The women included here are a diverse range of women from across the globe who all achieved great and monumental things in their lives. Some are still living and still chasing greatness like Malala Yousafzai!
Take the activities a step further and do some deeper research. The Women’s History Museum page has an incredible collection of biographies on notable women. Do some extra MTTES “homework” and pick some of your favorite women of note or look up someone new and explore their biography to learn about their achievements! You could definitely take any of the women from the site and construct a profile using the format from the ones we provided!
Taking the information from the biographical information in the profiles we provided, try this matching game to pair up the notable woman with the profession/ achievement she was most known for!
I’ve recently been re-watching Dr. Quinn Medicine Woman, which is just such a great, wholesome show. Frankly, I needed a bit of a break from Dexter and Euphoria and needed to “clean things up a bit”. I came across Dr. Quinn on IMBD and remembered how I loved watching it when I was younger. It definitely stands the test of time for being a great show. And Joe Lando, stands the test of time for hunkiness.
Most importantly, it was a show that had a leading female protagonist who wasn’t afraid to speak her mind, go against the grain and live her own life. As a young girl, that stood out to me. It stood out to me again when I came across La Femme Nikita a show about a female assassin with a heart of gold. And then again, when the reign of Buffy the Vampire Slayer took hold. My point is that, representation always matters. For me, it made an impact with these shows to see women excelling at what they were doing. Whether it was practicing medicine in the wild west, covert operations in Europe or dispensing the undead. IMPACT.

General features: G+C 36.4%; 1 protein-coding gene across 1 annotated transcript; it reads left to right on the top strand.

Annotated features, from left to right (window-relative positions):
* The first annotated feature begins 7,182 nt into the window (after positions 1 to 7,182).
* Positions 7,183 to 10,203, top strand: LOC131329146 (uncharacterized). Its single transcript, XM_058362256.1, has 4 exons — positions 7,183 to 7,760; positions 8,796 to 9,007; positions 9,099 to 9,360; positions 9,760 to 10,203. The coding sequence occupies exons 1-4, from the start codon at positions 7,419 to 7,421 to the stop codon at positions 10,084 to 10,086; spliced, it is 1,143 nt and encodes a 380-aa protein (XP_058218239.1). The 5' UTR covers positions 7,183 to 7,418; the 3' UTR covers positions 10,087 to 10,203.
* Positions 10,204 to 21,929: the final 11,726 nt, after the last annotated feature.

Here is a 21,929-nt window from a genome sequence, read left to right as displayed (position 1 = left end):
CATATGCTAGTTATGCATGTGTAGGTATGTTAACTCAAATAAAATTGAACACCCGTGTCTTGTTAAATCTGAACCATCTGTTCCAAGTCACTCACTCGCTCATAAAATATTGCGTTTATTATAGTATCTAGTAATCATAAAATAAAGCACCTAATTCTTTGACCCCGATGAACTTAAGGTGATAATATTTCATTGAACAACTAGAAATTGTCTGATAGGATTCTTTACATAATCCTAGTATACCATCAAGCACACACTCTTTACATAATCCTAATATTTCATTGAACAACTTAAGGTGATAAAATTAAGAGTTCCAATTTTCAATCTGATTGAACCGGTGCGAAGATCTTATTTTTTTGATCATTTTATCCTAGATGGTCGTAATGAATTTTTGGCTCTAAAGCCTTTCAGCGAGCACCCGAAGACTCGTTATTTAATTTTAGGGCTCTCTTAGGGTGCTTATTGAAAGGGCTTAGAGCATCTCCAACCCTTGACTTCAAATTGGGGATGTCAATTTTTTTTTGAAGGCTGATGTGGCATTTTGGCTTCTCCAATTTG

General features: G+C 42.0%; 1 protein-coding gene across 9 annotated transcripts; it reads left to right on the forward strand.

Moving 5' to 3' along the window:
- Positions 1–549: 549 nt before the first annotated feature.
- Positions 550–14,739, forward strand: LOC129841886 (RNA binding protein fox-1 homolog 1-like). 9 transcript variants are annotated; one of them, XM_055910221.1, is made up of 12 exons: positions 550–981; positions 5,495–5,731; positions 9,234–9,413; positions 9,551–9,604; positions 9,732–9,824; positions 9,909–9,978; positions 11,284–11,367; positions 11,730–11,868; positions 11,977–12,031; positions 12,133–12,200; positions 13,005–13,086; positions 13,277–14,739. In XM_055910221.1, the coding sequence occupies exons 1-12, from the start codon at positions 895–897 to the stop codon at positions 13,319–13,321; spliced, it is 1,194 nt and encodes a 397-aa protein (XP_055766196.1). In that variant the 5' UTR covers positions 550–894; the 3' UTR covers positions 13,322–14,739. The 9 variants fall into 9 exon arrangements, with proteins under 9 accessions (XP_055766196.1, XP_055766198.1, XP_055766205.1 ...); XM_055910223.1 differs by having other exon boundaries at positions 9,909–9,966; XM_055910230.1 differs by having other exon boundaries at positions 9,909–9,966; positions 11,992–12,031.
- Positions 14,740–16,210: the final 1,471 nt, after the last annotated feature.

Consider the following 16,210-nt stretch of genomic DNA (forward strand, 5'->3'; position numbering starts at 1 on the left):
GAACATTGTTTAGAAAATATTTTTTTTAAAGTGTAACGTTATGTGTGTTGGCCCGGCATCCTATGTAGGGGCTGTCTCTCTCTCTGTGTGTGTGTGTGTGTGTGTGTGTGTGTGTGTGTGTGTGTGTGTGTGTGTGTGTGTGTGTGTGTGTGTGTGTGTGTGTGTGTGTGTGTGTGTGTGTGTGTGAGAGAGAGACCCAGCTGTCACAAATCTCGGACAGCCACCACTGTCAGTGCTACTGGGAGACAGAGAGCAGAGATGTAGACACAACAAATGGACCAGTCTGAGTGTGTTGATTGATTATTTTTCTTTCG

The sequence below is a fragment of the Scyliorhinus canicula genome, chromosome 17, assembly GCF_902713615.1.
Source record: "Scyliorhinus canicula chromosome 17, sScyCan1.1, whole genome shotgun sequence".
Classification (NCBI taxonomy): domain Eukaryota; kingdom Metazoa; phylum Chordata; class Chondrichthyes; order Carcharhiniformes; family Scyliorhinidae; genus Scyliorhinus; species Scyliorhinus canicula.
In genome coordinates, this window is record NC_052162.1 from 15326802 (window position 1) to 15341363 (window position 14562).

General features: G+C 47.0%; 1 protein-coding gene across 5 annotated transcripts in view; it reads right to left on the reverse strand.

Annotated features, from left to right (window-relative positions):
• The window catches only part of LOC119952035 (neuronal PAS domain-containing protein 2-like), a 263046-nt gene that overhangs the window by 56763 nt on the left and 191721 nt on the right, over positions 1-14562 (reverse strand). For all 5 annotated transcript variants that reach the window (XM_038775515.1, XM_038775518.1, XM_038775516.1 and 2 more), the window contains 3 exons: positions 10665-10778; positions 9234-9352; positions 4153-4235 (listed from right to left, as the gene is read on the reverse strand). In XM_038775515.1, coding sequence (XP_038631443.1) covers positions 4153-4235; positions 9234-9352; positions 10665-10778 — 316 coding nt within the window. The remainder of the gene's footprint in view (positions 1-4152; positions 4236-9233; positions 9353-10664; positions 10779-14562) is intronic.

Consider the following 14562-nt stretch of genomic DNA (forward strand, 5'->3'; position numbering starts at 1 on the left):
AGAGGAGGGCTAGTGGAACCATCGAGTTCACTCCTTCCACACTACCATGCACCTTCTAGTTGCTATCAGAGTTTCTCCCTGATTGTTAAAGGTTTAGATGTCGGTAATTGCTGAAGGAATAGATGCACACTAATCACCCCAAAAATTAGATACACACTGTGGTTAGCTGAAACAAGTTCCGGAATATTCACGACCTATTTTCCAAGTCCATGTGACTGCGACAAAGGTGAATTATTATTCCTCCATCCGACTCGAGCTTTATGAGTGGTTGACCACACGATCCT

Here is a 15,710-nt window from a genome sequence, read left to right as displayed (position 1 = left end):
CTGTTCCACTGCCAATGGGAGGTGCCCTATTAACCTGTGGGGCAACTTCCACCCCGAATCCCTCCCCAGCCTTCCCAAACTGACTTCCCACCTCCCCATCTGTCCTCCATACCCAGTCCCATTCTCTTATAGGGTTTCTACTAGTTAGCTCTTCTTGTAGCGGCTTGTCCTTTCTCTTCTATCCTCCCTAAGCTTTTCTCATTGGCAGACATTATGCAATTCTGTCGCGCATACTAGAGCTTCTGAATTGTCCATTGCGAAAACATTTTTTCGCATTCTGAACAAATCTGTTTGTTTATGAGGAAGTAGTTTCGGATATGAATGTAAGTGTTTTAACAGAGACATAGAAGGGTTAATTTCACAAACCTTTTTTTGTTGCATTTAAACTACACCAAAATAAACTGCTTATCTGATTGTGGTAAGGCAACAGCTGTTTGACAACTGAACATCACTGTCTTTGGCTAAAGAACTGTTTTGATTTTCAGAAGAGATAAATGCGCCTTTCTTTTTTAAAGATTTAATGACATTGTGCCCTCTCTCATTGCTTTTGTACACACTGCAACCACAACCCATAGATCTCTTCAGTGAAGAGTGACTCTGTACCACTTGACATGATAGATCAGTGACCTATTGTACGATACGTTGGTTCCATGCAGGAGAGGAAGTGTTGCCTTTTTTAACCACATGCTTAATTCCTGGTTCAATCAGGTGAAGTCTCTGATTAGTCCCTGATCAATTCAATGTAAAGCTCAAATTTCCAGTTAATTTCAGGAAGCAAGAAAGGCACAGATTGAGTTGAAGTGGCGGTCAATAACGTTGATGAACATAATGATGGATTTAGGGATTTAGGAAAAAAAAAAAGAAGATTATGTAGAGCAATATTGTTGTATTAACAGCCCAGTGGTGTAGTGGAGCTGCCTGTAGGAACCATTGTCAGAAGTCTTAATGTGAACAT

Why do we celebrate?
This is always a question students ask- about everything. When I think about why we celebrate women and women- centric history, it seems so obvious and clear to me. I want to impart to my students and to my children, especially to my daughter is that everyone makes their own unique mark on the world. No matter who they are, that mark matters. Celebrating Women’s History Month, Black History Month or Hispanic Heritage Month for example allow us to put a spotlight to the accomplishments of particular groups, especially groups who have been marginalized throughout history.
Women have shown unfaltering courage as they have fought for equal rights and fair treatment. Their bravery and perseverance allow me to have a life that I am able to take for granted in some ways and for that I am forever grateful.
From the women here at MTT, our staff, tutors and families included, Happy Women’s History Month! We’d love to hear from you in the comments who are the women who inspire you? Drop us a line!
Courtney is an MTT tutor, academic coach, and blog contributor for MTTES. If you check out our FB and Instagram pages, you might see her giving a storytime with her son Jack through the company’s Facebook Live service. Courtney’s love of the English language, learning, and creative writing inspired her to contribute relevant content to teachers, tutors, parents, and homeschoolers seeking support across an array of trending topics. She and her teacher husband have two small children and reside in Baltimore, MD with their dog Lottie May.